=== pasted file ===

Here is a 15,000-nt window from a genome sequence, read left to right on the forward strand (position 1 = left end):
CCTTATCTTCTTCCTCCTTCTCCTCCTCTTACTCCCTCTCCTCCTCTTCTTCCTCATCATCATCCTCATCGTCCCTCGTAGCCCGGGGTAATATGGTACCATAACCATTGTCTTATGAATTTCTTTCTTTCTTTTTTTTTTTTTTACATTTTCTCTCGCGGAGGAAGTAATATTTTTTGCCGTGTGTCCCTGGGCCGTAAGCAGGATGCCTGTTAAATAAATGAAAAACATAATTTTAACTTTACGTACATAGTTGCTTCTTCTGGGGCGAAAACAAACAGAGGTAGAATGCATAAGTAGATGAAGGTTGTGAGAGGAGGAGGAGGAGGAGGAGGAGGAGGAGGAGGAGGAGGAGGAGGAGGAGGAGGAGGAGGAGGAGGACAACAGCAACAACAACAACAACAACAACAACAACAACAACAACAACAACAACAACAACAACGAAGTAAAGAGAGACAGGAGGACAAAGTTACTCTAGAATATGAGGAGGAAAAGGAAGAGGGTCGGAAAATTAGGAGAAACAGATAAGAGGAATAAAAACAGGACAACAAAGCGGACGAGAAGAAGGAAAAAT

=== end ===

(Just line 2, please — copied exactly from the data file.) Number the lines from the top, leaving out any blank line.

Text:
CCTTATCTTCTTCCTCCTTCTCCTCCTCTTACTCCCTCTCCTCCTCTTCTTCCTCATCATCATCCTCATCGTCCCTCGTAGCCCGGGGTAATATGGTACCATAACCATTGTCTTATGAATTTCTTTCTTTCTTTTTTTTTTTTTTACATTTTCTCTCGCGGAGGAAGTAATATTTTTTGCCGTGTGTCCCTGGGCCGTAAGCAGGATGCCTGTTAAATAAATGAAAAACATAATTTTAACTTTACGTACATAGTTGCTTCTTCTGGGGCGAAAACAAACAGAGGTAGAATGCATAAGTAGATGAAGGTTGTGAGAGGAGGAGGAGGAGGAGGAGGAGGAGGAGGAGGAGGAGGAGGAGGAGGAGGAGGAGGAGGAGGAGGACAACAGCAACAACAACAACAACAACAACAACAACAACAACAACAACAACAACAACAACAACGAAGTAAAGAGAGACAGGAGGACAAAGTTACTCTAGAATATGAGGAGGAAAAGGAAGAGGGTCGGAAAATTAGGAGAAACAGATAAGAGGAATAAAAACAGGACAACAAAGCGGACGAGAAGAAGGAAAAAT